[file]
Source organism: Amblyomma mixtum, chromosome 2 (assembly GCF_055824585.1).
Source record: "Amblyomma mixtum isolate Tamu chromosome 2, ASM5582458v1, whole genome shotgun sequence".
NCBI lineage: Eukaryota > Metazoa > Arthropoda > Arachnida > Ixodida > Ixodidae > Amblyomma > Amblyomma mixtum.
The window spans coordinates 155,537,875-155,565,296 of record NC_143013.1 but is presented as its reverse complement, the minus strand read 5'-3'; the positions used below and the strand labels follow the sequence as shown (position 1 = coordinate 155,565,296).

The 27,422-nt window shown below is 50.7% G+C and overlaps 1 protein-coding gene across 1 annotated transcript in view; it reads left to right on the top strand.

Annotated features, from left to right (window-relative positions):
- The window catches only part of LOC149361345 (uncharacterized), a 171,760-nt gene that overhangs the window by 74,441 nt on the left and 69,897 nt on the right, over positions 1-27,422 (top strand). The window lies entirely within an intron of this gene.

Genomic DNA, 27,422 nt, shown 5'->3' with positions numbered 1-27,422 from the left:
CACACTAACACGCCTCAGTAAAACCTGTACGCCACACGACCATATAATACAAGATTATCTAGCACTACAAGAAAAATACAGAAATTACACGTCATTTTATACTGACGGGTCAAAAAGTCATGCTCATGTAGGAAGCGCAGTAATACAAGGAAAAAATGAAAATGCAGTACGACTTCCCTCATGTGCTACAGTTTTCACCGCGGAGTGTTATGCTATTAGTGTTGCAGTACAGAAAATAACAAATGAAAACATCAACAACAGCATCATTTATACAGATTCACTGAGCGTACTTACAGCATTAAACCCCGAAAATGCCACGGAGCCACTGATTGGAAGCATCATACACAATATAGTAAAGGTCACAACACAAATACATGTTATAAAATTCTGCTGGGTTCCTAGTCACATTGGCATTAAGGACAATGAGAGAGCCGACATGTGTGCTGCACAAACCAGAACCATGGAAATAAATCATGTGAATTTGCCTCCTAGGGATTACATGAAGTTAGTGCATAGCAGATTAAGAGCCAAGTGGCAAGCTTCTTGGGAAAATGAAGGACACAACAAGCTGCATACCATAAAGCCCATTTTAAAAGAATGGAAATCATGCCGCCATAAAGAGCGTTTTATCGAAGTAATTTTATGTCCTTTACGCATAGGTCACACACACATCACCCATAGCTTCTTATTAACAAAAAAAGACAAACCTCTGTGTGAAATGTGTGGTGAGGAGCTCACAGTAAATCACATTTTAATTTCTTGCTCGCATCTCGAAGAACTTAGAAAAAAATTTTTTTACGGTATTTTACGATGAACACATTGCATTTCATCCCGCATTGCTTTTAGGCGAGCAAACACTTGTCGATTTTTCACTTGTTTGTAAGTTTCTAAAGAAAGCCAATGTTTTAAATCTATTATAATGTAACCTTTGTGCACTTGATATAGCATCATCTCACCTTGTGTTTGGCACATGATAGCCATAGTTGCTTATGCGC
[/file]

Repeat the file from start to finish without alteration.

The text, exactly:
Source organism: Amblyomma mixtum, chromosome 2 (assembly GCF_055824585.1).
Source record: "Amblyomma mixtum isolate Tamu chromosome 2, ASM5582458v1, whole genome shotgun sequence".
NCBI lineage: Eukaryota > Metazoa > Arthropoda > Arachnida > Ixodida > Ixodidae > Amblyomma > Amblyomma mixtum.
The window spans coordinates 155,537,875-155,565,296 of record NC_143013.1 but is presented as its reverse complement, the minus strand read 5'-3'; the positions used below and the strand labels follow the sequence as shown (position 1 = coordinate 155,565,296).

The 27,422-nt window shown below is 50.7% G+C and overlaps 1 protein-coding gene across 1 annotated transcript in view; it reads left to right on the top strand.

Annotated features, from left to right (window-relative positions):
- The window catches only part of LOC149361345 (uncharacterized), a 171,760-nt gene that overhangs the window by 74,441 nt on the left and 69,897 nt on the right, over positions 1-27,422 (top strand). The window lies entirely within an intron of this gene.

Genomic DNA, 27,422 nt, shown 5'->3' with positions numbered 1-27,422 from the left:
CACACTAACACGCCTCAGTAAAACCTGTACGCCACACGACCATATAATACAAGATTATCTAGCACTACAAGAAAAATACAGAAATTACACGTCATTTTATACTGACGGGTCAAAAAGTCATGCTCATGTAGGAAGCGCAGTAATACAAGGAAAAAATGAAAATGCAGTACGACTTCCCTCATGTGCTACAGTTTTCACCGCGGAGTGTTATGCTATTAGTGTTGCAGTACAGAAAATAACAAATGAAAACATCAACAACAGCATCATTTATACAGATTCACTGAGCGTACTTACAGCATTAAACCCCGAAAATGCCACGGAGCCACTGATTGGAAGCATCATACACAATATAGTAAAGGTCACAACACAAATACATGTTATAAAATTCTGCTGGGTTCCTAGTCACATTGGCATTAAGGACAATGAGAGAGCCGACATGTGTGCTGCACAAACCAGAACCATGGAAATAAATCATGTGAATTTGCCTCCTAGGGATTACATGAAGTTAGTGCATAGCAGATTAAGAGCCAAGTGGCAAGCTTCTTGGGAAAATGAAGGACACAACAAGCTGCATACCATAAAGCCCATTTTAAAAGAATGGAAATCATGCCGCCATAAAGAGCGTTTTATCGAAGTAATTTTATGTCCTTTACGCATAGGTCACACACACATCACCCATAGCTTCTTATTAACAAAAAAAGACAAACCTCTGTGTGAAATGTGTGGTGAGGAGCTCACAGTAAATCACATTTTAATTTCTTGCTCGCATCTCGAAGAACTTAGAAAAAAATTTTTTTACGGTATTTTACGATGAACACATTGCATTTCATCCCGCATTGCTTTTAGGCGAGCAAACACTTGTCGATTTTTCACTTGTTTGTAAGTTTCTAAAGAAAGCCAATGTTTTAAATCTATTATAATGTAACCTTTGTGCACTTGATATAGCATCATCTCACCTTGTGTTTGGCACATGATAGCCATAGTTGCTTATGCGC